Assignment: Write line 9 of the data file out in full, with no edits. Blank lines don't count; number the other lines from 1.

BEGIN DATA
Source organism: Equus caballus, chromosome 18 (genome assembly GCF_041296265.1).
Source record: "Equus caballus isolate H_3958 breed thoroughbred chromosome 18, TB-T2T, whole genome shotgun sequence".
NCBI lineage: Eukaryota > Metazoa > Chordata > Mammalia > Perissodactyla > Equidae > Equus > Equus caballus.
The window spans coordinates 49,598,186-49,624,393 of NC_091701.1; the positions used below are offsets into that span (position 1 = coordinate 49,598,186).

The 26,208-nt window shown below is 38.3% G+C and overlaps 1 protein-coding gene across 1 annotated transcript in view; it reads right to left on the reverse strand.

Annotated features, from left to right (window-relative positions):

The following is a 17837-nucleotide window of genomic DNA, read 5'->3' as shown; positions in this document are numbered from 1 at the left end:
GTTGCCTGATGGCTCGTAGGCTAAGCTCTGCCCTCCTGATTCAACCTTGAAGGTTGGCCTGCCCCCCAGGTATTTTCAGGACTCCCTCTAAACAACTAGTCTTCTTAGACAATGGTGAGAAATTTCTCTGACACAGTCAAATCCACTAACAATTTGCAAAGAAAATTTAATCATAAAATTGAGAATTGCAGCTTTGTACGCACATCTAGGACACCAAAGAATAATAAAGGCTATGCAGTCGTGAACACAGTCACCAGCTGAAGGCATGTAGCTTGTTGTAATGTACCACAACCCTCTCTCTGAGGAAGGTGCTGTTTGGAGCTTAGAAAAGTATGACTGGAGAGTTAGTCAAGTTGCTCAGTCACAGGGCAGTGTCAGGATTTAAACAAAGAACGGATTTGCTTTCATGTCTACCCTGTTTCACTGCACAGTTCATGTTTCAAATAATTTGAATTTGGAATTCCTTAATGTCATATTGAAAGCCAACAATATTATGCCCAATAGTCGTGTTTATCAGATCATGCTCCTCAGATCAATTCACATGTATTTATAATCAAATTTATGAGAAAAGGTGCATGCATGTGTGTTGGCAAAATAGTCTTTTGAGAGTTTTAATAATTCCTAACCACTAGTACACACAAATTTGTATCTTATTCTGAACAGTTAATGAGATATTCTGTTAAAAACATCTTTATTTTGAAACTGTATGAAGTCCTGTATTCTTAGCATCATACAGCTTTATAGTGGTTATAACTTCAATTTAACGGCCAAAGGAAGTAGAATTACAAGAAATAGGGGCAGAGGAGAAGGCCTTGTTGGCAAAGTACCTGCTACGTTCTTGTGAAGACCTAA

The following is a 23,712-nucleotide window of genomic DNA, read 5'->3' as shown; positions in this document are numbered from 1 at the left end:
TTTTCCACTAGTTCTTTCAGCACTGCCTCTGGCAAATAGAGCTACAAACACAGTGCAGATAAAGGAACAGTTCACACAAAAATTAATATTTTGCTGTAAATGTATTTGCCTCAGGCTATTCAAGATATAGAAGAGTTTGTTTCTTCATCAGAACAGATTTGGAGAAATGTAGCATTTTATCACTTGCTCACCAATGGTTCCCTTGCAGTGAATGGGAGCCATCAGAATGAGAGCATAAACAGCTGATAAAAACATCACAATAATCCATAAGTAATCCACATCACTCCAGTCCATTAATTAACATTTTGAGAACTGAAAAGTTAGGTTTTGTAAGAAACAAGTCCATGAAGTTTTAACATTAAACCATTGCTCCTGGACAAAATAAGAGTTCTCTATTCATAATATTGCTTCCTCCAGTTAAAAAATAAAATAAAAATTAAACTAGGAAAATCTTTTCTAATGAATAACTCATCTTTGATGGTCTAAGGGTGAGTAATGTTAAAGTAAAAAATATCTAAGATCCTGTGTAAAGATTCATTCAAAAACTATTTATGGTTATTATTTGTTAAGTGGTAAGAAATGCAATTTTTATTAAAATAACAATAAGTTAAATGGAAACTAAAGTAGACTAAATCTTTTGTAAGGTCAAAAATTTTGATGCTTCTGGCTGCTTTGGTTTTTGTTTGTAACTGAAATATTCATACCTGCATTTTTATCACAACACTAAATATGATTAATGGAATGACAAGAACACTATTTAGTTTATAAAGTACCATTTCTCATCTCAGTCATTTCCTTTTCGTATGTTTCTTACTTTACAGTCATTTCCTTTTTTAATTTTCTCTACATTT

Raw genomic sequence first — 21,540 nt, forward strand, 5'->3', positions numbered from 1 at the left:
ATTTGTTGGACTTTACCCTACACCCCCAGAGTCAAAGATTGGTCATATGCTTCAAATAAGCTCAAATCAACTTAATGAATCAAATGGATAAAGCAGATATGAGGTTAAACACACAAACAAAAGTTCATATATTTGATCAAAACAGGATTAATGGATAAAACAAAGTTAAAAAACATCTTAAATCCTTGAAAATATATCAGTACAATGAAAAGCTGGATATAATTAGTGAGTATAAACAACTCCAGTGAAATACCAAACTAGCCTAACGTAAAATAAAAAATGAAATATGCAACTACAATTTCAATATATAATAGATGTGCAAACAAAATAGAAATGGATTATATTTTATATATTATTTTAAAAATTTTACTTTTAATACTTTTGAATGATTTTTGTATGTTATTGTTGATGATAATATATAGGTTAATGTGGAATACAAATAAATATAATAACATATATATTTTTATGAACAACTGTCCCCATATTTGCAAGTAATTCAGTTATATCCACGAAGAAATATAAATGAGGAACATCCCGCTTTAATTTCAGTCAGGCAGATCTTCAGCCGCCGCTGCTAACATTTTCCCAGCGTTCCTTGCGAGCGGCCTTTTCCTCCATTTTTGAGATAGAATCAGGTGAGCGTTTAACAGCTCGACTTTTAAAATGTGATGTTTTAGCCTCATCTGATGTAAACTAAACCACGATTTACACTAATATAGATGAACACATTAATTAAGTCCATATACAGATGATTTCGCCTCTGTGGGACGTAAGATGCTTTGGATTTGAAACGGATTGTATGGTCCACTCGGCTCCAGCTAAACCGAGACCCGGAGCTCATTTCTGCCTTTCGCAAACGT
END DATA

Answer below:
The following is a 23,712-nucleotide window of genomic DNA, read 5'->3' as shown; positions in this document are numbered from 1 at the left end: